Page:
updated 2/1/2005 4:13:26 PM ET 2005-02-01T21:13:26

TiVo Inc. said Tuesday that Marty Yudkovitz has resigned as president, marking the second major change in as many weeks in the executive ranks at the embattled digital video recording company.

Monday’s resignation of Yudkovitz, an NBC executive who joined TiVo in May 2003, comes two weeks after chief executive Mike Ramsay said he would step down from the helm as soon as a replacement is found.

Yudkovitz, who said he was leaving for personal reasons, will remain on for a period of time as a consultant for certain matters, the company said. There are no immediate plans to replace Yudkovitz, Ramsay said.

Alviso-based TiVo, founded in 1997 by Ramsay and Jim Barton, the company’s chief technology officer, helped introduce digital video recorders to consumers in 1999, and has since become the industry’s leading brand name.

But others are fast encroaching, namely cable and satellite operators which are introducing their own digital recording features in their set-top-boxes. Digital video recording is also being built into media-oriented computers and other consumer electronics devices like DVD recorders or televisions themselves.

The number of TiVo subscribers has steadily grown — it accounts for about a third of the estimated 6.5 million of the nation’s households that have DVRs — but the company has not yet reached sustained profitability. It hopes to do so by the end of 2005.

Yudkovitz, a 20-year television industry veteran who played a key role in creating CNBC and MSNBC which are owned by General Electric Co., was recruited by TiVo to help build closer ties with Hollywood, which has largely been rankled by copyright concerns stemming from digital video recording.

The technology lets television viewers record shows to a hard drive, fast forward through commercials and pause live TV.

During his tenure, Yudkovitz evangelized new ways advertisements could be integrated in a television world of mostly ad-skipping viewers. He also helped build TiVo’s fledgling business of audience measurement, in which the company would sell data indicating how TiVo users were watching TV, Ramsay said in an interview.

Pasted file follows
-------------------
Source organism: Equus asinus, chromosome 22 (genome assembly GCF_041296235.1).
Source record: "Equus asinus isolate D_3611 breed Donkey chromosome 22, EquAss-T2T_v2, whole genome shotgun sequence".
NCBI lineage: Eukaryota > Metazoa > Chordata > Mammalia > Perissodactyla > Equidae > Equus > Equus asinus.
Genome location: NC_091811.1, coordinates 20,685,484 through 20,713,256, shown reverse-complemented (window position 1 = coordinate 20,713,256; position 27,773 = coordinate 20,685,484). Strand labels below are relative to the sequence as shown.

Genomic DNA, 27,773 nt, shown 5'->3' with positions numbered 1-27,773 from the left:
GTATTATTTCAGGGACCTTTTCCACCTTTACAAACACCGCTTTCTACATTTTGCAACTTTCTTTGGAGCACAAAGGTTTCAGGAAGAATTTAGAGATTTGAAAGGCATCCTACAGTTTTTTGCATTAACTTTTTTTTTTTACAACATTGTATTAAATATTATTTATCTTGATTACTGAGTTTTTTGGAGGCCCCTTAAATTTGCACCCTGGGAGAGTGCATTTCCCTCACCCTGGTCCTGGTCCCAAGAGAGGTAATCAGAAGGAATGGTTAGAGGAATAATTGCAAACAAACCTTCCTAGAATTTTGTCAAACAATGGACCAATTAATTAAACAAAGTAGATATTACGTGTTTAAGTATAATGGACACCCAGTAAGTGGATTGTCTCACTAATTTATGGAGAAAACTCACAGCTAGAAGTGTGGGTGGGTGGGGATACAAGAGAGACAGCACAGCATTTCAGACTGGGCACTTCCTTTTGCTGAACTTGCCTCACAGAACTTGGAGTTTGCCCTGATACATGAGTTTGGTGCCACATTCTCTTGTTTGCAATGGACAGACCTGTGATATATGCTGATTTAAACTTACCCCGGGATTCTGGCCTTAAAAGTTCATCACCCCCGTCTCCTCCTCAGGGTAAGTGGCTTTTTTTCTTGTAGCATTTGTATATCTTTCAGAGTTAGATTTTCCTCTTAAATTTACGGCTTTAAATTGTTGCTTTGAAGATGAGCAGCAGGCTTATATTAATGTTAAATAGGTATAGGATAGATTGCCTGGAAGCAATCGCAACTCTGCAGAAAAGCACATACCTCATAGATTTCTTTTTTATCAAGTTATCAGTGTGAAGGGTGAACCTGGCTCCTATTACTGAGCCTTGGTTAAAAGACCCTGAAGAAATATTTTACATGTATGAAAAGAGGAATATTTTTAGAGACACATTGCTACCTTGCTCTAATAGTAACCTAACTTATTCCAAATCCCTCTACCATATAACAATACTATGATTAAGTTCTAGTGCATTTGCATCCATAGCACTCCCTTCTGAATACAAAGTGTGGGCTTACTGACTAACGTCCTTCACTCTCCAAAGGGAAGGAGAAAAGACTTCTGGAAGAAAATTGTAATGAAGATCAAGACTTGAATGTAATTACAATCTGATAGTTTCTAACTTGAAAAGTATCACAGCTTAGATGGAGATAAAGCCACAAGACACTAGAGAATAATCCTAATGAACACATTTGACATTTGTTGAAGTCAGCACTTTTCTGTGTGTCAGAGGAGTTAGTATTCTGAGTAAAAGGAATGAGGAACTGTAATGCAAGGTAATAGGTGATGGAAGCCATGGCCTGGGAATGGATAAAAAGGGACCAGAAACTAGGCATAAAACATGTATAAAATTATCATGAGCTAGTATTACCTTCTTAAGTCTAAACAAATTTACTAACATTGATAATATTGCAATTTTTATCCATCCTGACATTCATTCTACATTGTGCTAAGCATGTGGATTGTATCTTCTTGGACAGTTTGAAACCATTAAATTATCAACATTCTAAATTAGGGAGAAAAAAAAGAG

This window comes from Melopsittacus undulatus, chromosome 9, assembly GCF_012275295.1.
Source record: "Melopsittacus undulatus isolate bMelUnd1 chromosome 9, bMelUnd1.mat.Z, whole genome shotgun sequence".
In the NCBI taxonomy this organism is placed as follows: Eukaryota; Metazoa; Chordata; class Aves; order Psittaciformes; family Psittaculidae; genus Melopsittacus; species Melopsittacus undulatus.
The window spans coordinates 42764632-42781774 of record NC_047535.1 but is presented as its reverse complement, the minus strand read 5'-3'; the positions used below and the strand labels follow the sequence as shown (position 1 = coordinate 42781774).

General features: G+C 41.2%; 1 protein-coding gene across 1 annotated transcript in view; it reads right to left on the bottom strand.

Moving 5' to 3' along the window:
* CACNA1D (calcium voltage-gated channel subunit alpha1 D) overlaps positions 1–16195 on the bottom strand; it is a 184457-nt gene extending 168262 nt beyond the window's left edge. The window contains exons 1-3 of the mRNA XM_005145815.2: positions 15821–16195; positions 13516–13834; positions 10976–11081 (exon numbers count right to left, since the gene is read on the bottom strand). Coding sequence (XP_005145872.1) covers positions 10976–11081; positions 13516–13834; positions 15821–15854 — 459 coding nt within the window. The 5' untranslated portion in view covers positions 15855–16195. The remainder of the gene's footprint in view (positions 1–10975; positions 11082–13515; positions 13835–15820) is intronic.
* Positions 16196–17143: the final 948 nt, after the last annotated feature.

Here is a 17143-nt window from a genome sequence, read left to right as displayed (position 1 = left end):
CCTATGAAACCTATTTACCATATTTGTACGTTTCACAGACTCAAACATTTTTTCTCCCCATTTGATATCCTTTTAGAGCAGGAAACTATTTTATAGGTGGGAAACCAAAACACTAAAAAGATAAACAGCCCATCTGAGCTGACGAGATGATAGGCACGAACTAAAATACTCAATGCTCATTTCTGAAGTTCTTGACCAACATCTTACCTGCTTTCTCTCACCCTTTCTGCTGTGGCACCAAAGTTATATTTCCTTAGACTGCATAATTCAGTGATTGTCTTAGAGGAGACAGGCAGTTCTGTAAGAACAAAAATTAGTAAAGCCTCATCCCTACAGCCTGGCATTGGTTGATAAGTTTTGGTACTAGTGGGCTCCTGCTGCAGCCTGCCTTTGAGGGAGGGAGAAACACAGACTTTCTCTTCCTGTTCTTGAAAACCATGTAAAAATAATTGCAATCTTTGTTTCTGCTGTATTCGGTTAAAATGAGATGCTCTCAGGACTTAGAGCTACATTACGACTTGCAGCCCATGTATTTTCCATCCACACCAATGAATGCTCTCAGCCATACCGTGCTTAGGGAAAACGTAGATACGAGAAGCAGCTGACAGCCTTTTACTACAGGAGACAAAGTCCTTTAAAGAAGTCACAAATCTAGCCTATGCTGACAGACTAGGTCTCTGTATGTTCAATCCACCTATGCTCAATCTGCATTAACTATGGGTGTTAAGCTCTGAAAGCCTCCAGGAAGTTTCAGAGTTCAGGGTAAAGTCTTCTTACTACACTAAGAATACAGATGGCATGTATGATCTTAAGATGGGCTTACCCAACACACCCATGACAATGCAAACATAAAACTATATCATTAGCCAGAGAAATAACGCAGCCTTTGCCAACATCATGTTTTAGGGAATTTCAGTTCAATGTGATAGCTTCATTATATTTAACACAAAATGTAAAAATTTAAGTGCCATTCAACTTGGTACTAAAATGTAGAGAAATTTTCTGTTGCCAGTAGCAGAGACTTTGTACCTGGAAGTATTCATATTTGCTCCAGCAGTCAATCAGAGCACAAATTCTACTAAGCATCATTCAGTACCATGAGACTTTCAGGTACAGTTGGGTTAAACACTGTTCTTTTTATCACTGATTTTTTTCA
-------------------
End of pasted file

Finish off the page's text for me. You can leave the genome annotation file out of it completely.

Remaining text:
Ramsay, who will remain as chairman of the board after his own successor is found, said Yudkovitz’s resignation would not affect the company’s plans or new strategies.

Yudkovitz, 50, said he had a heavy commute between both coasts and that he chose a “logical time” to resign and spend more time with family.

He said he was on a list of potential candidates to succeed Ramsay but decided to withdraw himself from the running, removing the prospect of relocating his wife and two young children from Connecticut.

“If I’m not going to be CEO, I may as well put an end to it,” Yudkovitz said in an interview, adding that his resignation coincided with the last day of the company’s fiscal year.

Analysts say the dual executive departures reflect the difficult phase TiVo faces as it tries to reshape itself and grow amid stiffening competition from deep-pocketed rivals.

“It looks like both the CEO and president are saying, ;We’ve taken the company as far as we can, and let’s find somebody who can take TiVo to the next level,”’ said April Horace, an analyst at Janco Partners Inc.

Failing to win major distribution partners in the cable industry and having lost its exclusive digital recording supplier stance with satellite provider DirecTV, TiVo is seeking to raise the profile of its independent “standalone” products.

It lowered the price on a unit to $99 last year and allocated $50 million for marketing and advertising. Last month, the company introduced TiVoToGo, a long-awaited service feature that lets subscribers transfer programs from their TiVo units to their computers. The company also announced plans for a new unit that will use a cable card, which will eliminate the need for an additional cable set-top box.

On Monday, the company said it will invite third-party developers to create software for TiVo users, hoping to draw an expanded set of media applications, such as music and photo services, even video games.

Copyright 2005 The Associated Press. All rights reserved. This material may not be published, broadcast, rewritten or redistributed.

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